NMC Declares War On Offensive Broadcast Contents


The National Media Commission (NMC) in collaboration with the National Communications Authority (NCA) has launched a toll-free number to receive complaints about offensive broadcast content.

The platform provides the public an opportunity to report to the NMC any content such as money doubling schemes, money rituals, and alcohol advertisements on television or radio which they consider as appalling for imme­diate action within 30 days by the media regulator.

The Minister for Information, Kojo Oppong Nkrumah speaking at the launching held in Accra, noted that the toll-free number 0800-419-666 was activated to receive complaints on offensive media content to help clamp down on the menace.

According to him “The menace of money-dou­bling, open promotion of ritual murders, alcohol advertisements during the day, and other offensive contents have been on the rise on our broadcast platforms.

He added that “If we want to preserve our sanity against these menaces, we need to guard what keeps the media space safe. This toll-free number gives the public the power to report these contents for the necessary action to be taken by the NMC,” he stated.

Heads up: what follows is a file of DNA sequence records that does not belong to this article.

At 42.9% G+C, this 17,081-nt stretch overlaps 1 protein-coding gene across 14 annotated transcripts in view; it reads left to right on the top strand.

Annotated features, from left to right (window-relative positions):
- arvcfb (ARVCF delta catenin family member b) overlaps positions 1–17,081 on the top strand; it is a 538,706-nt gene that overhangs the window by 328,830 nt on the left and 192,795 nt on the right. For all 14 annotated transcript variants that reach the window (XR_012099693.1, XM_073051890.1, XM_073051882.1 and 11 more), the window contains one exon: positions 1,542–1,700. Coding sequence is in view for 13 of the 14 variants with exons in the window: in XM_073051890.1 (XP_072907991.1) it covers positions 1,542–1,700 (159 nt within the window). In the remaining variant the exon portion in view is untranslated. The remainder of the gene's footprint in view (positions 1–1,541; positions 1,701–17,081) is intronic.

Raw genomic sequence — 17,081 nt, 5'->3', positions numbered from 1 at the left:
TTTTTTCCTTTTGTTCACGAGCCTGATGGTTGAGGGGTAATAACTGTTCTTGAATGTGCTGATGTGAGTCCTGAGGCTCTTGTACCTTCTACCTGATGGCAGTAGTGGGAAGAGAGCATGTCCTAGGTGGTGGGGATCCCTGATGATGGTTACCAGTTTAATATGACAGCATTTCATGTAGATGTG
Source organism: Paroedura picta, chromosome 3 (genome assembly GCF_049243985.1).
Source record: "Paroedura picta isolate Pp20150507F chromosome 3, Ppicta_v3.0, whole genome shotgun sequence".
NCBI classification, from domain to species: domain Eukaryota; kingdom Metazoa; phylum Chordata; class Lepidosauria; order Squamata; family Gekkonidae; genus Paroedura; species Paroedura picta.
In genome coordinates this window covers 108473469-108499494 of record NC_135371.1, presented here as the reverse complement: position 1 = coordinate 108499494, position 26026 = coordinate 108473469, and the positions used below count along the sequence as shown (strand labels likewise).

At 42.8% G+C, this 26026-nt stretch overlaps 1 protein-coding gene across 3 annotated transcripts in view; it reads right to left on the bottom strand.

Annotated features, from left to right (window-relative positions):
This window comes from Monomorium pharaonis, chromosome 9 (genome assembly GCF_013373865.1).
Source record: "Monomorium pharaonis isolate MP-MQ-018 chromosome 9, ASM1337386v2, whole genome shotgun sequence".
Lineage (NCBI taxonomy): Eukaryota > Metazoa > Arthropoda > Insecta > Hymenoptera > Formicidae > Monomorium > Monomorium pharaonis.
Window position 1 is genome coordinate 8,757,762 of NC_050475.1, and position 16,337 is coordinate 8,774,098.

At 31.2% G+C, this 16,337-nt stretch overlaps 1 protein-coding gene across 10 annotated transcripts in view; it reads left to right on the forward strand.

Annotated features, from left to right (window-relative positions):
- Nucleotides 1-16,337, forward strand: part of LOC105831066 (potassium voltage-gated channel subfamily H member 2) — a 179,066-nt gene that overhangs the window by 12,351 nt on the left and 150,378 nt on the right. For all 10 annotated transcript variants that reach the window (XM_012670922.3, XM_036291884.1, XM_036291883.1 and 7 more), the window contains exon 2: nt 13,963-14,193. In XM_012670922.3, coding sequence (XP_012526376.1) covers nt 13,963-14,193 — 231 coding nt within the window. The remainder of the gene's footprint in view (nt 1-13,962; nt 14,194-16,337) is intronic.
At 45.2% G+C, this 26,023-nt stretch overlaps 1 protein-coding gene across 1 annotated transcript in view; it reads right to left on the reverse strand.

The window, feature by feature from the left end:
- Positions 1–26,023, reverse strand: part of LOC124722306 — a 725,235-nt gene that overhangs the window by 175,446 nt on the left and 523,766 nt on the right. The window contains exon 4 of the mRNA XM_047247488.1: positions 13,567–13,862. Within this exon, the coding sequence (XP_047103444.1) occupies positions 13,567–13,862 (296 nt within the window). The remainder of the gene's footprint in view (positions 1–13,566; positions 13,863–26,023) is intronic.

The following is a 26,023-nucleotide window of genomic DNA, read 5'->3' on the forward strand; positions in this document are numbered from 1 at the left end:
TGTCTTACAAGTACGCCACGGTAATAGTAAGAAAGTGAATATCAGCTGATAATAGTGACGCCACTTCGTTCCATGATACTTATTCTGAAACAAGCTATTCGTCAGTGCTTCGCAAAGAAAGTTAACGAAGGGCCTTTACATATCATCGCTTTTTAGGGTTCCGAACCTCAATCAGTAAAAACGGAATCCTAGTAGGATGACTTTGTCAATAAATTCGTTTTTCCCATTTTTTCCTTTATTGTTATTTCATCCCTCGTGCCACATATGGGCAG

Mr Oppong Nkrumah reiterated that the platform would ensure media practitioners put out content that conforms to the GJA Code of Ethics, NMC guidelines for media practitioners, and other professional requirements, thereby averting the broadcast of un­wholesome content.

He, however, cautioned the NMC against using the platform to suppress freedom of expression saying that “this tool should be used fairly, justly and transpar­ently when the need arises.”

The Director-General of the NCA, Joe Anokye, said the broadcast contents complaints center was designed to equip the communication regulator with the tools to en­force regulatory compliance.

He noted that concerns about “egregious con­tents” in 2021 resulted in an MoU between the two institu­tions to collabo­rate to deal with the challenge, adding that it will led to the development of the Broadcast Moni­toring Centre which monitors 13 satellites.

Currently, 168 TV stations and 50 radio stations are being monitored adding that the staff has been trained to receive and process the complaints.

-BY Daniel Bampoe